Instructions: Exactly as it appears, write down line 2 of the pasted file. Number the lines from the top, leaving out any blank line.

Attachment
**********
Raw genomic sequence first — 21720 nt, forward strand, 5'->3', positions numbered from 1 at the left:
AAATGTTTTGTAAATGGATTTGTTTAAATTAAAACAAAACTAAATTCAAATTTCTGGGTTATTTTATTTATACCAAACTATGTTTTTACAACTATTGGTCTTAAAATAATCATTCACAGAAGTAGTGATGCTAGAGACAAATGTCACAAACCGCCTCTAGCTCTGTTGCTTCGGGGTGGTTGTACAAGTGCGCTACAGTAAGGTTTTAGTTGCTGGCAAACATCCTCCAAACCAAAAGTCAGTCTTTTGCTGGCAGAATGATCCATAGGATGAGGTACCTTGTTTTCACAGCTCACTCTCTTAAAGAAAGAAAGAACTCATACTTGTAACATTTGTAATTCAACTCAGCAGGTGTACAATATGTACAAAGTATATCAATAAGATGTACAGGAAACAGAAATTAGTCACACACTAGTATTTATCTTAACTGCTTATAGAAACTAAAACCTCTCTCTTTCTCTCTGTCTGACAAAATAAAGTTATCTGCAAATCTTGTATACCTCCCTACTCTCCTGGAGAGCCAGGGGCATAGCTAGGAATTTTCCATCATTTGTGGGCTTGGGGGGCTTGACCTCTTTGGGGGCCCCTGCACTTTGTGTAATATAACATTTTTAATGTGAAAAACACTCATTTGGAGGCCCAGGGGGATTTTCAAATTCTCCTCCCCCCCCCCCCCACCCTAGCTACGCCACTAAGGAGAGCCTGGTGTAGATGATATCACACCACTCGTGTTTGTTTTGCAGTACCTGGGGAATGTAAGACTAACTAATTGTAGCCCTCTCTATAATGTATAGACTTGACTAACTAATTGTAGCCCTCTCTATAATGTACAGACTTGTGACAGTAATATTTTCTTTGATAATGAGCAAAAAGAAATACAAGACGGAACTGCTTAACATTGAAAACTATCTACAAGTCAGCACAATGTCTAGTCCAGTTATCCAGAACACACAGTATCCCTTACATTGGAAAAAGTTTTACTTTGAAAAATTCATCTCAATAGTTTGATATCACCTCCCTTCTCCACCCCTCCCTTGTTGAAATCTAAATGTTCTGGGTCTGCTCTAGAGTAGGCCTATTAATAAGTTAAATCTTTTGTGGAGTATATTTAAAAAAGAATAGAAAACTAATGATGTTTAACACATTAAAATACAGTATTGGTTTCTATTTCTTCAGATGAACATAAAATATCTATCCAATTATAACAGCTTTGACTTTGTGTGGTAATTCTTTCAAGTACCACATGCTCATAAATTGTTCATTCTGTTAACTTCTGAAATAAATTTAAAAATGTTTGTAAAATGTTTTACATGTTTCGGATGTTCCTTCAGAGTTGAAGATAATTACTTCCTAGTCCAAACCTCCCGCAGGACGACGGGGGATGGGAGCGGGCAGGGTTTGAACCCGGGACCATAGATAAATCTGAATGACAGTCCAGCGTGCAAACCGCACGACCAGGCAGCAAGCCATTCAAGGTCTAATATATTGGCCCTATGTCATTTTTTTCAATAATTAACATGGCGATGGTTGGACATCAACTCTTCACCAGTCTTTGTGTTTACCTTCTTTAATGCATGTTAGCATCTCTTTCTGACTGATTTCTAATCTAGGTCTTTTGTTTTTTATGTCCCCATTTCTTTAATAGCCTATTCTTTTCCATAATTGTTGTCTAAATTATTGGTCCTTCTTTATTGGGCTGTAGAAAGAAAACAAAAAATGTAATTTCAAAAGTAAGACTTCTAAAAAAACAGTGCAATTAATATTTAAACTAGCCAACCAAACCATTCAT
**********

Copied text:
AAATGTTTTGTAAATGGATTTGTTTAAATTAAAACAAAACTAAATTCAAATTTCTGGGTTATTTTATTTATACCAAACTATGTTTTTACAACTATTGGTCTTAAAATAATCATTCACAGAAGTAGTGATGCTAGAGACAAATGTCACAAACCGCCTCTAGCTCTGTTGCTTCGGGGTGGTTGTACAAGTGCGCTACAGTAAGGTTTTAGTTGCTGGCAAACATCCTCCAAACCAAAAGTCAGTCTTTTGCTGGCAGAATGATCCATAGGATGAGGTACCTTGTTTTCACAGCTCACTCTCTTAAAGAAAGAAAGAACTCATACTTGTAACATTTGTAATTCAACTCAGCAGGTGTACAATATGTACAAAGTATATCAATAAGATGTACAGGAAACAGAAATTAGTCACACACTAGTATTTATCTTAACTGCTTATAGAAACTAAAACCTCTCTCTTTCTCTCTGTCTGACAAAATAAAGTTATCTGCAAATCTTGTATACCTCCCTACTCTCCTGGAGAGCCAGGGGCATAGCTAGGAATTTTCCATCATTTGTGGGCTTGGGGGGCTTGACCTCTTTGGGGGCCCCTGCACTTTGTGTAATATAACATTTTTAATGTGAAAAACACTCATTTGGAGGCCCAGGGGGATTTTCAAATTCTCCTCCCCCCCCCCCCCACCCTAGCTACGCCACTAAGGAGAGCCTGGTGTAGATGATATCACACCACTCGTGTTTGTTTTGCAGTACCTGGGGAATGTAAGACTAACTAATTGTAGCCCTCTCTATAATGTATAGACTTGACTAACTAATTGTAGCCCTCTCTATAATGTACAGACTTGTGACAGTAATATTTTCTTTGATAATGAGCAAAAAGAAATACAAGACGGAACTGCTTAACATTGAAAACTATCTACAAGTCAGCACAATGTCTAGTCCAGTTATCCAGAACACACAGTATCCCTTACATTGGAAAAAGTTTTACTTTGAAAAATTCATCTCAATAGTTTGATATCACCTCCCTTCTCCACCCCTCCCTTGTTGAAATCTAAATGTTCTGGGTCTGCTCTAGAGTAGGCCTATTAATAAGTTAAATCTTTTGTGGAGTATATTTAAAAAAGAATAGAAAACTAATGATGTTTAACACATTAAAATACAGTATTGGTTTCTATTTCTTCAGATGAACATAAAATATCTATCCAATTATAACAGCTTTGACTTTGTGTGGTAATTCTTTCAAGTACCACATGCTCATAAATTGTTCATTCTGTTAACTTCTGAAATAAATTTAAAAATGTTTGTAAAATGTTTTACATGTTTCGGATGTTCCTTCAGAGTTGAAGATAATTACTTCCTAGTCCAAACCTCCCGCAGGACGACGGGGGATGGGAGCGGGCAGGGTTTGAACCCGGGACCATAGATAAATCTGAATGACAGTCCAGCGTGCAAACCGCACGACCAGGCAGCAAGCCATTCAAGGTCTAATATATTGGCCCTATGTCATTTTTTTCAATAATTAACATGGCGATGGTTGGACATCAACTCTTCACCAGTCTTTGTGTTTACCTTCTTTAATGCATGTTAGCATCTCTTTCTGACTGATTTCTAATCTAGGTCTTTTGTTTTTTATGTCCCCATTTCTTTAATAGCCTATTCTTTTCCATAATTGTTGTCTAAATTATTGGTCCTTCTTTATTGGGCTGTAGAAAGAAAACAAAAAATGTAATTTCAAAAGTAAGACTTCTAAAAAAACAGTGCAATTAATATTTAAACTAGCCAACCAAACCATTCAT